Presentation on theme: "WHY I COULD NOT SLEEP AFTER PROF’ WALKERS PRESENTATION OR FROM “ACTIVE” AGING TO “ACTIVISM” IN OLD AGE Dr. Israel (Issi) Doron Head of the Department of."— Presentation transcript:
WHY I COULD NOT SLEEP AFTER PROF’ WALKERS PRESENTATION OR FROM “ACTIVE” AGING TO “ACTIVISM” IN OLD AGE Dr. Israel (Issi) Doron Head of the Department of Gerontology University of Haifa, Haifa, ISRAEL
?Every body is talking about a revolution Thank you: Jan & Jane What can be said? My “personal” starting point. My “practical” starting point: Prof. Alan Walker’s analysis of “active aging” Why I didn’t get any sleep: SOME THING IS MISSING In this presentation I would like to try an answer this question.
Social Justice and Prof. Nancy Fraser’s Alternative model The “classical” political discussion around “social justice”: distribution The “alternative” political discussion around “social justice”: recognition From Redistribution to Recognition? Dilemmas of Justice in a “Postsocialist” Age. Justice Interruptus. Routledge 1997; How to be “original”?
Part 1: The distinction between “different” kinds of injustice Prof. Fraser distinguishes between two different kinds of social injustices: The first is the “ Socio-Economic” injustice Examples are: Exploitation (having the fruits of one’s labour appropriated for the benefit of others). Marginalisation (being confined to undesirable or poorly paid work or being denied access to income-generating labour altogether), Deprivation (being denied an adequate material standard of living).
Part 1 – cont.: The Second Kind of Injustice The second type of injustice is cultural or symbolic. Here injustice is rooted in social patterns of representation, interpretation, and communication. Examples include: Cultural domination (being subjected to patterns of interpretation and communication that are associated with another culture and are alien and/or hostile to one’s own); Nonrecognition (being rendered invisible by means of the authoritative representational, communicative, and interpretative practices of one’s culture); Humiliation & Disrespect ( being routinely maligned or disparaged in stereotypic public cultural representations and/or in everyday life interactions).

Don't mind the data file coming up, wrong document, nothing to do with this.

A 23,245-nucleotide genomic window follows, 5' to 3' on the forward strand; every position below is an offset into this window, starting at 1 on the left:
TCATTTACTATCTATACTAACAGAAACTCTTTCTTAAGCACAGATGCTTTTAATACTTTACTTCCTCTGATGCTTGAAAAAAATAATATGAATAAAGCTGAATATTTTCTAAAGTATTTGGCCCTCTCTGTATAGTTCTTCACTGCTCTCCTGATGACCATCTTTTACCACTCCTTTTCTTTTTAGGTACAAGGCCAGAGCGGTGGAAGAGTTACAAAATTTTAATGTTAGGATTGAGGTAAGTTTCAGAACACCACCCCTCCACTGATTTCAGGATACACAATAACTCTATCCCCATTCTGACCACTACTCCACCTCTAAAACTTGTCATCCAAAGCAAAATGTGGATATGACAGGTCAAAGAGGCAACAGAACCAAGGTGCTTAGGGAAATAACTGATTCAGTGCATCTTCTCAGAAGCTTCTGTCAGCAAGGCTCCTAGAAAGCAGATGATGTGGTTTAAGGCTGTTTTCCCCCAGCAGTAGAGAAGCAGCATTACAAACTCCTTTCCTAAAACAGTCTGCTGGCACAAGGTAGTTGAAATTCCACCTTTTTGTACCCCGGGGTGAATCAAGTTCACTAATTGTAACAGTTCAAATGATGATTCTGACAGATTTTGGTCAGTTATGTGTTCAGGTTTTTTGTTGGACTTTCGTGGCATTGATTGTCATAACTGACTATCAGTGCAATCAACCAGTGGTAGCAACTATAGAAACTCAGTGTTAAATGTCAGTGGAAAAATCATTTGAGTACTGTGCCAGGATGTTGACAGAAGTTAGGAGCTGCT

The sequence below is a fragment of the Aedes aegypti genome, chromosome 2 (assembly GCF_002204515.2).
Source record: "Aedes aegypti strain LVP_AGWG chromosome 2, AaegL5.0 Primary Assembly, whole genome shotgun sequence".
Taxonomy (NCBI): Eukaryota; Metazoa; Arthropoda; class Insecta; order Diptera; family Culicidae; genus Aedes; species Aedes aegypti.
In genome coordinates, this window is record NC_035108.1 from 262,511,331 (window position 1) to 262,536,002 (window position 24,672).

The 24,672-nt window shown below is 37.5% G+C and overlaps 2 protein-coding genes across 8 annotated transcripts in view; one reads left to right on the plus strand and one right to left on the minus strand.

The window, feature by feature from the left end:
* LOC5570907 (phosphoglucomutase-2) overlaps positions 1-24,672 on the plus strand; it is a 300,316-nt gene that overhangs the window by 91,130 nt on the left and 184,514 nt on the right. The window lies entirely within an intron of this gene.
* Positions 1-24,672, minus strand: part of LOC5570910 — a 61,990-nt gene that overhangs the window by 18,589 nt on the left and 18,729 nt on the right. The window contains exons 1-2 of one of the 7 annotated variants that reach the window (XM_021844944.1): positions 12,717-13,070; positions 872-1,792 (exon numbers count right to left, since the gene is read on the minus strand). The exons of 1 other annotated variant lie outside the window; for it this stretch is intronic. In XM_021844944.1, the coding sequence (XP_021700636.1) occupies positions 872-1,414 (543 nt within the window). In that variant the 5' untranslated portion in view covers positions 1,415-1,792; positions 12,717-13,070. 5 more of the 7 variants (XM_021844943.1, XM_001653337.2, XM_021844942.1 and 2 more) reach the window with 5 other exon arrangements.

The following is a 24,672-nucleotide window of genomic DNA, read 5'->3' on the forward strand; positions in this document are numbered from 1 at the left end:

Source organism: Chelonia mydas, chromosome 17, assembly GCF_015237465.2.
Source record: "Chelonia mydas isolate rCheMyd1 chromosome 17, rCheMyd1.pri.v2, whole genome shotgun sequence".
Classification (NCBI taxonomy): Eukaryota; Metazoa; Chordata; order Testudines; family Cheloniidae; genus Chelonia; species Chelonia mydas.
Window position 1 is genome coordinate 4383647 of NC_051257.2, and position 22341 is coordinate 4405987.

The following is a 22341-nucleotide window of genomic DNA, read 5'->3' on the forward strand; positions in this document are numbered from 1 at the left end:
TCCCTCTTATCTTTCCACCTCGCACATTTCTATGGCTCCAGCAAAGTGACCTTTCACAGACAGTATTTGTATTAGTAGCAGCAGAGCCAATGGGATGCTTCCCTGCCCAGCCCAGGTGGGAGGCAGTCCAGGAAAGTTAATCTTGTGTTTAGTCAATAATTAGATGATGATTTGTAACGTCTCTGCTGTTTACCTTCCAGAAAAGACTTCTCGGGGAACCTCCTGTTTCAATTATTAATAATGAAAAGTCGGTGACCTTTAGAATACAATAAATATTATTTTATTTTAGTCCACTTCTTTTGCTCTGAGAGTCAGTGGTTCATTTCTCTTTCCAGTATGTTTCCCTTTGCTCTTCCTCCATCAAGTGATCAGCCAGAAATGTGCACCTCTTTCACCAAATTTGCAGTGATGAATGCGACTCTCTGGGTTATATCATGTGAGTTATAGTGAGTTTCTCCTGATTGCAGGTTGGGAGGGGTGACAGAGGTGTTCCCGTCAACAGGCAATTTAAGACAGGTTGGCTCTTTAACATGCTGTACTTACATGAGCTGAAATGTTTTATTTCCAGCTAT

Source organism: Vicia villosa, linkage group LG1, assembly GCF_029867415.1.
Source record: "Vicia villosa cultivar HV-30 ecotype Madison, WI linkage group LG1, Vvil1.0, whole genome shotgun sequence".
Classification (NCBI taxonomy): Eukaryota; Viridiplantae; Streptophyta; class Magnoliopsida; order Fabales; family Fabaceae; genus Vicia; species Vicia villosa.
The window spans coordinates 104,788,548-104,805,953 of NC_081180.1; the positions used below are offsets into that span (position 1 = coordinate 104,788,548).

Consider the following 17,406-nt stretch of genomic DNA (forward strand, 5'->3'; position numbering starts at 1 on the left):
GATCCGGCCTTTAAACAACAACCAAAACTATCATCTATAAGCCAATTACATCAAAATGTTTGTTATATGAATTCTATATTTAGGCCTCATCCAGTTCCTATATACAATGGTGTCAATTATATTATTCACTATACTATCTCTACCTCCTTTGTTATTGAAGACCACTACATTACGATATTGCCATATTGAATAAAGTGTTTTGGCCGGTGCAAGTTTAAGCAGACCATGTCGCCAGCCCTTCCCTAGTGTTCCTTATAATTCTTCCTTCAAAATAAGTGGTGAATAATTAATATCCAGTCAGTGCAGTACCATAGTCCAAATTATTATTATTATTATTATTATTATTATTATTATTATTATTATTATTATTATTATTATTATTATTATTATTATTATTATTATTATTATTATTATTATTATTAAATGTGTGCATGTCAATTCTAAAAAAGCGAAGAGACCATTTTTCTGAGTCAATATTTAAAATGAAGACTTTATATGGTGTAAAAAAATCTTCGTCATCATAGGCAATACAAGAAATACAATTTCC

Part 2: The Different Kinds of Social Collectivities Prof. Fraser now moves from the injustice spectrum to the social collectivities spectrum On the socio-economic injustice side one can find “Exploited Collectives” The classic example: The Working Class The body of persons in a capitalist society who must sell their labour power under arrangements that authorise the capitalist class to appropriate surplus productivity for its private benefit..
As opposed to “exploited collectivities” there are Despised Collectivities. The sources of this status stems not from economic distribution, but rather from cultural misrecognition Example: Homosexuals. Their mode of collectivity is that of a despised sexuality, rooted in the cultural-valuational structure of society. From this perspective, the injustice they suffer is quintessentially a matter of recognition. Part 2 – cont.: Despised Collectives
While some groups are “exploited” and other are “despised” some social groups are subject to both kinds of injustice. They are the “Bivalent Collectivities”. They are differentiated as collectivities by virtue of both the political-economic structure and the cultural-valuational structure of society. Examples: Gender Gender structures the fundamental division between paid “productive” labour and unpaid “reproductive” and domestic labour, assigning women primary responsibility for the latter. A major feature of gender injustice is androcentrism: the authoritative construction of norms that privilege traits associated with masculinity. Part 2 – cont.: On Bivalent Collectivities